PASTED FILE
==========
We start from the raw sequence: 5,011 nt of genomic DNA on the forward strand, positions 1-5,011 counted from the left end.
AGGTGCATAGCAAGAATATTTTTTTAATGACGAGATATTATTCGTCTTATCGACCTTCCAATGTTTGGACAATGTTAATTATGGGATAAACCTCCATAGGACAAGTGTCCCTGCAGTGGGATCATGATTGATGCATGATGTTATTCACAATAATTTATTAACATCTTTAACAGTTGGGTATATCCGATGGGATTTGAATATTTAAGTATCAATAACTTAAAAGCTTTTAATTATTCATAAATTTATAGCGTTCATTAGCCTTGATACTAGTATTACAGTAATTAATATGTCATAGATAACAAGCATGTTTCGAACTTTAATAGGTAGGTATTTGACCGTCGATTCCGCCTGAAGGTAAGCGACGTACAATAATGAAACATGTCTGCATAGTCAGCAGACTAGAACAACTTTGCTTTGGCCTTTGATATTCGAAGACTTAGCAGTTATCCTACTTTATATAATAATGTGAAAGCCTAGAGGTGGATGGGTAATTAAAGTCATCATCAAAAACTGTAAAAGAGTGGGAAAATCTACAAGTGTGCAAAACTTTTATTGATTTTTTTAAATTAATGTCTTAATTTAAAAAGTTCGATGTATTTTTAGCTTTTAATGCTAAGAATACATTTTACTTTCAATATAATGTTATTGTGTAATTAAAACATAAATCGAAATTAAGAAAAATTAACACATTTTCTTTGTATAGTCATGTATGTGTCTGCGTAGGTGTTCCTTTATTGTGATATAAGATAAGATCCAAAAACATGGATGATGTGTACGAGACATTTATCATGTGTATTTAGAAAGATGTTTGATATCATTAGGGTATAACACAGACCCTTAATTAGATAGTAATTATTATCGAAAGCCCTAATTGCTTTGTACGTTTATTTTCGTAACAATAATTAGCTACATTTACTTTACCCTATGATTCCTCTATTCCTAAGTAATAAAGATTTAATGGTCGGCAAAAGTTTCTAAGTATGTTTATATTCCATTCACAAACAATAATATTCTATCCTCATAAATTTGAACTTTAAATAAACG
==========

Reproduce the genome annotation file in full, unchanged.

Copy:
We start from the raw sequence: 5,011 nt of genomic DNA on the forward strand, positions 1-5,011 counted from the left end.
AGGTGCATAGCAAGAATATTTTTTTAATGACGAGATATTATTCGTCTTATCGACCTTCCAATGTTTGGACAATGTTAATTATGGGATAAACCTCCATAGGACAAGTGTCCCTGCAGTGGGATCATGATTGATGCATGATGTTATTCACAATAATTTATTAACATCTTTAACAGTTGGGTATATCCGATGGGATTTGAATATTTAAGTATCAATAACTTAAAAGCTTTTAATTATTCATAAATTTATAGCGTTCATTAGCCTTGATACTAGTATTACAGTAATTAATATGTCATAGATAACAAGCATGTTTCGAACTTTAATAGGTAGGTATTTGACCGTCGATTCCGCCTGAAGGTAAGCGACGTACAATAATGAAACATGTCTGCATAGTCAGCAGACTAGAACAACTTTGCTTTGGCCTTTGATATTCGAAGACTTAGCAGTTATCCTACTTTATATAATAATGTGAAAGCCTAGAGGTGGATGGGTAATTAAAGTCATCATCAAAAACTGTAAAAGAGTGGGAAAATCTACAAGTGTGCAAAACTTTTATTGATTTTTTTAAATTAATGTCTTAATTTAAAAAGTTCGATGTATTTTTAGCTTTTAATGCTAAGAATACATTTTACTTTCAATATAATGTTATTGTGTAATTAAAACATAAATCGAAATTAAGAAAAATTAACACATTTTCTTTGTATAGTCATGTATGTGTCTGCGTAGGTGTTCCTTTATTGTGATATAAGATAAGATCCAAAAACATGGATGATGTGTACGAGACATTTATCATGTGTATTTAGAAAGATGTTTGATATCATTAGGGTATAACACAGACCCTTAATTAGATAGTAATTATTATCGAAAGCCCTAATTGCTTTGTACGTTTATTTTCGTAACAATAATTAGCTACATTTACTTTACCCTATGATTCCTCTATTCCTAAGTAATAAAGATTTAATGGTCGGCAAAAGTTTCTAAGTATGTTTATATTCCATTCACAAACAATAATATTCTATCCTCATAAATTTGAACTTTAAATAAACG